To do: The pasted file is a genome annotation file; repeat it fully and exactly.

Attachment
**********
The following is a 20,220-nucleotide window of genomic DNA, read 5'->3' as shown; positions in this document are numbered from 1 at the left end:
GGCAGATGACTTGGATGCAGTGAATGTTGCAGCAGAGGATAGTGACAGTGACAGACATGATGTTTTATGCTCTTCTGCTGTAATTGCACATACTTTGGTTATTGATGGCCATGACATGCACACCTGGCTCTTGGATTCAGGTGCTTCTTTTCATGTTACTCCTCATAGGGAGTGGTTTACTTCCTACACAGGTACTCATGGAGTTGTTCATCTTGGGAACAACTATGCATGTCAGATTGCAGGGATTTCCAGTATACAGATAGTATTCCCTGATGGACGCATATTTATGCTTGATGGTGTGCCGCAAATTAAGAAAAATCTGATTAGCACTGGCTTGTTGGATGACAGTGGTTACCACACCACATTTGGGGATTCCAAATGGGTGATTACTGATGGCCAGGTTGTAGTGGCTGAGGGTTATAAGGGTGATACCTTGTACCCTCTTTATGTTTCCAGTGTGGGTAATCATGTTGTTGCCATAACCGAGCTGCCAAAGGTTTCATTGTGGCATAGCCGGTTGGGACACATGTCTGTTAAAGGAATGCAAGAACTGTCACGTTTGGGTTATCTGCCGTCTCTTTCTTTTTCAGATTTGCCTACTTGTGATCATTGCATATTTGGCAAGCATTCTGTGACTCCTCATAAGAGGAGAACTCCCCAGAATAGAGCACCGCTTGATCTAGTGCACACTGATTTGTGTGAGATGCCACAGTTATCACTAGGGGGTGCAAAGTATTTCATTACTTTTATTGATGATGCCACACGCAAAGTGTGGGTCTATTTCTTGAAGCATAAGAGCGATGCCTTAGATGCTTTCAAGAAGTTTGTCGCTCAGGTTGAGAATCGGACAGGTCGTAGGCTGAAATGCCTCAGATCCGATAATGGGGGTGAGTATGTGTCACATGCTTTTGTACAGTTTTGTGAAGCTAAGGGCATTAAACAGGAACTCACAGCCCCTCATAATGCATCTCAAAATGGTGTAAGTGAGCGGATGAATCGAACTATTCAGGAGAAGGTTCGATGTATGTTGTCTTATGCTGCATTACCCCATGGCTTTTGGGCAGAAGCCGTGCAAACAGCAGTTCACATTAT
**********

The following is a 20,220-nucleotide window of genomic DNA, read 5'->3' as shown; positions in this document are numbered from 1 at the left end:
GGCAGATGACTTGGATGCAGTGAATGTTGCAGCAGAGGATAGTGACAGTGACAGACATGATGTTTTATGCTCTTCTGCTGTAATTGCACATACTTTGGTTATTGATGGCCATGACATGCACACCTGGCTCTTGGATTCAGGTGCTTCTTTTCATGTTACTCCTCATAGGGAGTGGTTTACTTCCTACACAGGTACTCATGGAGTTGTTCATCTTGGGAACAACTATGCATGTCAGATTGCAGGGATTTCCAGTATACAGATAGTATTCCCTGATGGACGCATATTTATGCTTGATGGTGTGCCGCAAATTAAGAAAAATCTGATTAGCACTGGCTTGTTGGATGACAGTGGTTACCACACCACATTTGGGGATTCCAAATGGGTGATTACTGATGGCCAGGTTGTAGTGGCTGAGGGTTATAAGGGTGATACCTTGTACCCTCTTTATGTTTCCAGTGTGGGTAATCATGTTGTTGCCATAACCGAGCTGCCAAAGGTTTCATTGTGGCATAGCCGGTTGGGACACATGTCTGTTAAAGGAATGCAAGAACTGTCACGTTTGGGTTATCTGCCGTCTCTTTCTTTTTCAGATTTGCCTACTTGTGATCATTGCATATTTGGCAAGCATTCTGTGACTCCTCATAAGAGGAGAACTCCCCAGAATAGAGCACCGCTTGATCTAGTGCACACTGATTTGTGTGAGATGCCACAGTTATCACTAGGGGGTGCAAAGTATTTCATTACTTTTATTGATGATGCCACACGCAAAGTGTGGGTCTATTTCTTGAAGCATAAGAGCGATGCCTTAGATGCTTTCAAGAAGTTTGTCGCTCAGGTTGAGAATCGGACAGGTCGTAGGCTGAAATGCCTCAGATCCGATAATGGGGGTGAGTATGTGTCACATGCTTTTGTACAGTTTTGTGAAGCTAAGGGCATTAAACAGGAACTCACAGCCCCTCATAATGCATCTCAAAATGGTGTAAGTGAGCGGATGAATCGAACTATTCAGGAGAAGGTTCGATGTATGTTGTCTTATGCTGCATTACCCCATGGCTTTTGGGCAGAAGCCGTGCAAACAGCAGTTCACATTAT